Henry continued, "I was six years old and we still lived in the back of father's shoeshop which was on Front Street. I saw older boys place pins on the Santa Fe tracks, watch the trains run over them, then run to get the flattened pins. So when father wasn't looking, I got some old boot heels he had taken from boots he was repairing. I scooted across the street and placed them on the tracks, and sat down close by to watch the train run over them. But Father had caught me at the trick and he set out after Bat Masterson who was sheriff. He persuaded him to take after me and threaten to put me in jail. Well, I never forgot that lesson." Then he pointed toward Bob, saying you were maybe six or seven when this happened and I was probably nine. "You cycled up to our house on your red tricycle and brought the horn you got for Christmas along, saying you had heard I had a drum for Christmas and you wanted to see it. Then you wanted to play the drum but I was cautious as most young Germans were and said, `If you will let me toot your horn,

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I'll let you play my drum." You agreed and parked your tricycle. I'll never forget that time you marched ahead, with your little red jockey cap on your head, and played the drum with both sticks, and I followed after you tooting with all the breath I had on your horn. We marched round and around the block, until we tired out. You took your horn and got on your tricycle and started home. I took up my drum, and pounding with all the strength I had, started for our house when PANG -the drumstick went through the head of the drum. I was in a great rage, telling my parents I had just tried to play the drum like Bob did."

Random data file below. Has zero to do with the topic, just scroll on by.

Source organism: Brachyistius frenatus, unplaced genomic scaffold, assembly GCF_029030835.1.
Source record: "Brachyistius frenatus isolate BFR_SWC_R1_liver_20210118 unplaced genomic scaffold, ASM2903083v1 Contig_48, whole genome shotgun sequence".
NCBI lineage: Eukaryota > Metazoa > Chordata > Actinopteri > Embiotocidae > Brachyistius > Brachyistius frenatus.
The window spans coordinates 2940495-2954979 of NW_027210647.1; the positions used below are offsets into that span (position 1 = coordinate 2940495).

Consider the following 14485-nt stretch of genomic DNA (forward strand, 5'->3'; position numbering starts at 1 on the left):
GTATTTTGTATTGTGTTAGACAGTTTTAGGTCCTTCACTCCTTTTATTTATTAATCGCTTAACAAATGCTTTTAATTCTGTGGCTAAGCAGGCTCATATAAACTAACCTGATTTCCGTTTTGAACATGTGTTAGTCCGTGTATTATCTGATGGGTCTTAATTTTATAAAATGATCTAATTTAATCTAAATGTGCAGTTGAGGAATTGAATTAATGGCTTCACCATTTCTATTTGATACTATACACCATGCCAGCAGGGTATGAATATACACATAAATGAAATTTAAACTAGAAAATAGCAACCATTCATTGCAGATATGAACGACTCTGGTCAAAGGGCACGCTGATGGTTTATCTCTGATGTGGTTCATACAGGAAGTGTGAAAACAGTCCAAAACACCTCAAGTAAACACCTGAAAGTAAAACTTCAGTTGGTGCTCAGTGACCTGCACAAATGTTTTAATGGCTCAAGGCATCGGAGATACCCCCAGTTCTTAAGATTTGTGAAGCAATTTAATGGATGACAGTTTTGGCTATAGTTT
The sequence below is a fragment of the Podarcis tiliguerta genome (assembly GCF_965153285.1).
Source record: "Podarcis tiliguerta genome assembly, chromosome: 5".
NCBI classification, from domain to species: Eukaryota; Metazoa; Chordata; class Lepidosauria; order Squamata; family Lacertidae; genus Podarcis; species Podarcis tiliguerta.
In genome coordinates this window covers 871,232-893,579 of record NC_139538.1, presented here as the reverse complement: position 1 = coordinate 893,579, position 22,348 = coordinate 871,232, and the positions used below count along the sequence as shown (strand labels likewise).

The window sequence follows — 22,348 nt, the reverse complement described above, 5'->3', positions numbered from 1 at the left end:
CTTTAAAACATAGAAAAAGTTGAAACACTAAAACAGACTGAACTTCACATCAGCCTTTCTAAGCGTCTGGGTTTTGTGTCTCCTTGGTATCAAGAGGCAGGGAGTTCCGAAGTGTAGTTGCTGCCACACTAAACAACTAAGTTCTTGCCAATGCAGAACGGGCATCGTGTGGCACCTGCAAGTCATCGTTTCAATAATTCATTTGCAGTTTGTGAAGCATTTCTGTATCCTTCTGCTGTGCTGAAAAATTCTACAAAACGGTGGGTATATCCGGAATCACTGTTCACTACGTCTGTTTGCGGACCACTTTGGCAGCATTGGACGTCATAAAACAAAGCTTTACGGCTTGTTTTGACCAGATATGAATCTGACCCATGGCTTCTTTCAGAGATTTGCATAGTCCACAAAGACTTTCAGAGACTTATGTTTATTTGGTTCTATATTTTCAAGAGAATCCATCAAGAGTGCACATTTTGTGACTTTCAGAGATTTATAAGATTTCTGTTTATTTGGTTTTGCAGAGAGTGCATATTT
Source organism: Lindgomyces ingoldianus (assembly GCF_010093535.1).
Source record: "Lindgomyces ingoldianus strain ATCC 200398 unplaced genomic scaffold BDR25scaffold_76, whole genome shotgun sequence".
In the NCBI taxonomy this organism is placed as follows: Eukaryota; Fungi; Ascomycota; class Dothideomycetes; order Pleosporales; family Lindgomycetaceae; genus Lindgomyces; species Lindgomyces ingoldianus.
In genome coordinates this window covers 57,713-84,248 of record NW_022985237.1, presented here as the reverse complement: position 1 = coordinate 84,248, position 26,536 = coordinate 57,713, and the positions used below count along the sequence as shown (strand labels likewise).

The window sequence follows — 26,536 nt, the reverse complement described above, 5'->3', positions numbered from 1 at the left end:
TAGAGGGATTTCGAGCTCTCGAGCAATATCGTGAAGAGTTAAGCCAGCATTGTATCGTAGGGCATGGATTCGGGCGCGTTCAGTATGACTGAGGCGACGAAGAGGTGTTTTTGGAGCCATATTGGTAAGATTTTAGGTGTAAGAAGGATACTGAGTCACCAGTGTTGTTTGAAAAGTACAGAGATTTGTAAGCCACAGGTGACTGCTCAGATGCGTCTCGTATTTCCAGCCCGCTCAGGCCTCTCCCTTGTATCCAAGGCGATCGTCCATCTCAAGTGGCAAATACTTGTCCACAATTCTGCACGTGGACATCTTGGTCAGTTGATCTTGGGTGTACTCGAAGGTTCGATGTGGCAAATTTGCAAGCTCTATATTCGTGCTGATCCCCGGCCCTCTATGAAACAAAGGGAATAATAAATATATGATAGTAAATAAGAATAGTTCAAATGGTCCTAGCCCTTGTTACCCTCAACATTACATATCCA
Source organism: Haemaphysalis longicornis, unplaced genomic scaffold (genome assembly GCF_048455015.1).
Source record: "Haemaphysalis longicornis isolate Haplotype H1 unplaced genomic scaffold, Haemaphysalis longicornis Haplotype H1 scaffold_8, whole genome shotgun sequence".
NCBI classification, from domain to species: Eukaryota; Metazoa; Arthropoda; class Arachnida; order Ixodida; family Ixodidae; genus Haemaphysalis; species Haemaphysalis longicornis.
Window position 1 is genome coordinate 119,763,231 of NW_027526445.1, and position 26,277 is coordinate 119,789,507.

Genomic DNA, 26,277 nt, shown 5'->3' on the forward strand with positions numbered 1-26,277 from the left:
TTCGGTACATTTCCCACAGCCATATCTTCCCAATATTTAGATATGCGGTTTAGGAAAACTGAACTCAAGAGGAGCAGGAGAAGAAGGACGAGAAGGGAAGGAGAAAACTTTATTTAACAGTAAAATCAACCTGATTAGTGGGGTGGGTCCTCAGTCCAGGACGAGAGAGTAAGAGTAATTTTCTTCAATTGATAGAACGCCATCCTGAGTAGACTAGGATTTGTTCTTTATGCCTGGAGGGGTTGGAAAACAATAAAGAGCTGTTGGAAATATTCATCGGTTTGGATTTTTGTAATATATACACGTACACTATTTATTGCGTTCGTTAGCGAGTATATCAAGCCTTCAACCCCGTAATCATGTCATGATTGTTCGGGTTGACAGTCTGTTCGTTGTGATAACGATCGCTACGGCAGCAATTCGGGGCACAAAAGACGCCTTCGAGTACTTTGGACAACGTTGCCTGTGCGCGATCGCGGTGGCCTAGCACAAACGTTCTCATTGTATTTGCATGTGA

Then Henry Mueller mentioned the Spotted Tail story, asking Bob, "Did you know why Spotted Tail came to Dodge?" Warily Robert and I exchanged glances, we had been wanting to hear what other people knew about the Sioux chief's coming. Henry went on, "Father said Spotted Tail came to warn your father about putting in a base for supplies at Adobe Walls. Did you know that?" Then Robert explained that we were glad to hear his version of the visit for that was the same reason his family gave for the Indian chief's coming.

      The two men talked about when Bob was janitor at the Presbyterian church when he was about 15 years of age. The church was to the north on the same lot it is now and the preacher's house was to the south of the lot. Mr. Rink at Ford preached and so did Harry Markley. Robert Rath said, "I went down and rang the bell at 9:15 in the morning and built the fire, then rushed home and changed clothes, and was back again to ring the bell at 10:45. I swept every Saturday afternoon. It took one hour and I got $1.00. After the Christmas program, it took all afternoon. I rang two bells for prayer meeting on Thursday. I was supposed to stick around and turn out the lights and shut up the building. One night, Harry Taylor and I were somewhere and didn't get in until midnight. We came past the church. As we came around the corner, Harry said, `My God, lit up like a horse.' And it was, nobody had snapped out the lights nor shut the door."